Tucked away on Nicholson Street, in the heart of Colonial Williamsburg, lies the Williamsburg Randolph House, a hybrid home where the past literally meets the present.Listed in 2013 by complex.com as one of the “coolest dorms in America,” the William Randolph Lodging, also known as the Colonial Williamsburg House, is a historic home available as on-campus housing for students of the College of William and Mary. Made possible through a partnership between the College and the Colonial Williamsburg community, the Colonial Williamsburg House is open each year for housing for two rising juniors or seniors.
The primary mission behind the house, which has been housing students of the College for over 10 years, is to increase and strengthen relationships between the College and the Williamsburg community. Students hoping to live in the house must demonstrate an appreciation for its historic significance, as well as a desire to serve as a bridge between the two communities.
A common myth surrounding the house is that it is only an option for history majors; however, that is not the case.
“Any and all are welcome to apply,” Assistant Director for Community Development with Residence Life Jess Raymond said. “We want students who represent the College well and have an understanding of the historic value of both Colonial Williamsburg and William and Mary.”
An appreciation for history is not the only qualifier for living in the house. Students must apply in roommate pairs, as well as complete both an application and an interview. The application goes live in November and competition varies year by year. Previously, the home was only available for rising seniors; this year was the first time applications were available for rising juniors as well.
Emily Harmon ’16 and Sarah Springmann ’16 are two current residents for the 2015-2016 academic year. Harmon, a biology major and chemistry minor, and Springmann, a geology major, have lived together since their sophomore year. According to Harmon, the beauty of the town makes the prospect of living in the colonial home an exciting one.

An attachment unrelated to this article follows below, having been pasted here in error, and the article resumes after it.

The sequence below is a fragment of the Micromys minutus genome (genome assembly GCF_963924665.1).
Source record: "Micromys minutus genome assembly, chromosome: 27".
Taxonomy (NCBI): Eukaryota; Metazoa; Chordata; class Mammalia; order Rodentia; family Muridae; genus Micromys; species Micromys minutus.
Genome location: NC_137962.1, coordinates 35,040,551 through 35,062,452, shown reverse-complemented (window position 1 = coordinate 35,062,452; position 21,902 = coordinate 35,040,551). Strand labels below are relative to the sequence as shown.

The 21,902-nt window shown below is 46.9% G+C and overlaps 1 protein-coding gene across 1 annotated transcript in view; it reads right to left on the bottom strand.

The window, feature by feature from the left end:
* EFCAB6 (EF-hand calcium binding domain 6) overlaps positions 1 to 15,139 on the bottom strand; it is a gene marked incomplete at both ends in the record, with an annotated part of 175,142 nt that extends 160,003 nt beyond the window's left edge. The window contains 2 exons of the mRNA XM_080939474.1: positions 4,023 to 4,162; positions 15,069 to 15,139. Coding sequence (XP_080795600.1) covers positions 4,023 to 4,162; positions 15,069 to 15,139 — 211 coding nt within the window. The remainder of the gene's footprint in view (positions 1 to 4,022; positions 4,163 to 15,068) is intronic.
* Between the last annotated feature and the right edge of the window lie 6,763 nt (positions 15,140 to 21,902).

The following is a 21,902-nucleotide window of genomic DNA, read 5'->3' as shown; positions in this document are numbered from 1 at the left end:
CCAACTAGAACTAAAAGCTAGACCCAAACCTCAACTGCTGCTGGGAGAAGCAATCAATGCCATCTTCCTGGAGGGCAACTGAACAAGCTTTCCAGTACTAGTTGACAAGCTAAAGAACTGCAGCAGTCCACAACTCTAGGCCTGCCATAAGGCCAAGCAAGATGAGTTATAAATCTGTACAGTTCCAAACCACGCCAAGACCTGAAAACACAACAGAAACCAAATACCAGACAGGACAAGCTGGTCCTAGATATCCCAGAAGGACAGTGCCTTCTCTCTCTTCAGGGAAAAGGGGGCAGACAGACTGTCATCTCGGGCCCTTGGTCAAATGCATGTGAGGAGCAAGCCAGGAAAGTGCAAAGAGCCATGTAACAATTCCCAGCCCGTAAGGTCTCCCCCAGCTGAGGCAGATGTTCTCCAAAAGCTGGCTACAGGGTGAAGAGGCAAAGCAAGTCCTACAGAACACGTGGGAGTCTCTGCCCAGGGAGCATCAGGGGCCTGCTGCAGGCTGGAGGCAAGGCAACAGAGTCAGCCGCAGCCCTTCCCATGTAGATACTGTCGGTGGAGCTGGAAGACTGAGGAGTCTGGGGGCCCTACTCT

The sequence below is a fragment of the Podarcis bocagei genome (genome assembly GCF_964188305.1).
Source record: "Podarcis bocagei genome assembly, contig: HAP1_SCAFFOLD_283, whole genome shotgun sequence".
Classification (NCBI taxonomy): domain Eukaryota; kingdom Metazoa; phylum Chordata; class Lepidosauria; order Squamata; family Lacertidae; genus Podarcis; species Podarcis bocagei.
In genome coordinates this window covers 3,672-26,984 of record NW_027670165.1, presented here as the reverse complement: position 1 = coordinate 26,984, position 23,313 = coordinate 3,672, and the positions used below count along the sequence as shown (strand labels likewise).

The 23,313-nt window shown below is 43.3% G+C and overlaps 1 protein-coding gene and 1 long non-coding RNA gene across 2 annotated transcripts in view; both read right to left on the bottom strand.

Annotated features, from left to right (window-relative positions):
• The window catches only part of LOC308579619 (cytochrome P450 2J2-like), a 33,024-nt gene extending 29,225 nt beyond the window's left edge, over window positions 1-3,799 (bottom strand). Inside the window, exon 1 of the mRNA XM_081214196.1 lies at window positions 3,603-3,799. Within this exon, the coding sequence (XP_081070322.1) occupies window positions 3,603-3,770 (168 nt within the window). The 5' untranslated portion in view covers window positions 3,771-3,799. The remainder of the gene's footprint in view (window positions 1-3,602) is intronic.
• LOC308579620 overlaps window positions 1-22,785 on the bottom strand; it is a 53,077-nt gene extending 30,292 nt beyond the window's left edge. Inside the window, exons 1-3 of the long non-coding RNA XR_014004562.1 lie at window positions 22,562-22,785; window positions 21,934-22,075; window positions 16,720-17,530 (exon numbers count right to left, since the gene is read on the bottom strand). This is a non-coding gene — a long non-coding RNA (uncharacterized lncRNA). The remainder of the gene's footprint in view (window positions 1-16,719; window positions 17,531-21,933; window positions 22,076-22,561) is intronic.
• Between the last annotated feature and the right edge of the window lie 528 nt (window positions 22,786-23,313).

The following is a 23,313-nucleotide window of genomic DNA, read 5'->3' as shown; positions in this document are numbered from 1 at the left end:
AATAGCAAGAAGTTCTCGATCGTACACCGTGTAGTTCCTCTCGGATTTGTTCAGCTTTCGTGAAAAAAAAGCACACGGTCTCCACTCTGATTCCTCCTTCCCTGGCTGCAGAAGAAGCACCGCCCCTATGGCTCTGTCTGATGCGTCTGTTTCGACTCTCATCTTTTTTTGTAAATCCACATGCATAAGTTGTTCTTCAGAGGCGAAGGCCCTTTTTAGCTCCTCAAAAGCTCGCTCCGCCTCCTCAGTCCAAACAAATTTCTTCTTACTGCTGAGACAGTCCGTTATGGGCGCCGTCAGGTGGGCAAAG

“I’ve always loved Colonial Williamsburg,” Harmon said. “I’ve always taken walks in Colonial Williamsburg. It’s just a beautiful, relaxing place to be — that’s what drew me to the house in the first place.”
While the house was built in 1787 and later reconstructed in 1949, the building itself is a blend of historic and modern. The architecture and much of the interior features and decorations are period accurate, with replicas of 18th century furniture in the home. However, it is not without modern technology; the home is complete with indoor plumbing, a refrigerator, microwave and electricity. The house also includes a working fireplace, air conditioning and central heating. Residents are given authentic skeleton keys upon moving into the home.
Students living in the house must abide by strict Colonial Williamsburg guidelines in order to ensure that the house appears colonial to the outside world of visiting tourists. The home has thick exterior shutters to help hide modern interior features, and residents must be conscious to not place large electronics, such as televisions or laptop screens, near windows.
In addition to helping preserve the historic integrity of the house, one of the requirements for student residents is the implementation of original programming that helps encourage the union of the College and Colonial Williamsburg communities. Past residents have held events such as pumpkin carving, holiday gathering, and even a garden party in the house’s large backyard.
Harman and Springmann said they are looking to bring their own unique spin on colonial programming for the house.
“Both Emily and I are in the orchestra,” Springmann said. “We’re hoping at some point to talk to some of the musicians in Colonial Williamsburg and maybe bring some of our musician friends out to set up a Q [and] A and performance. We’re really excited to incorporate colonial music.”
Harmon and Springmann had their first event recently — an open house for Family Weekend. More information on future event programming can be found on the William Randolph Lodging Facebook page.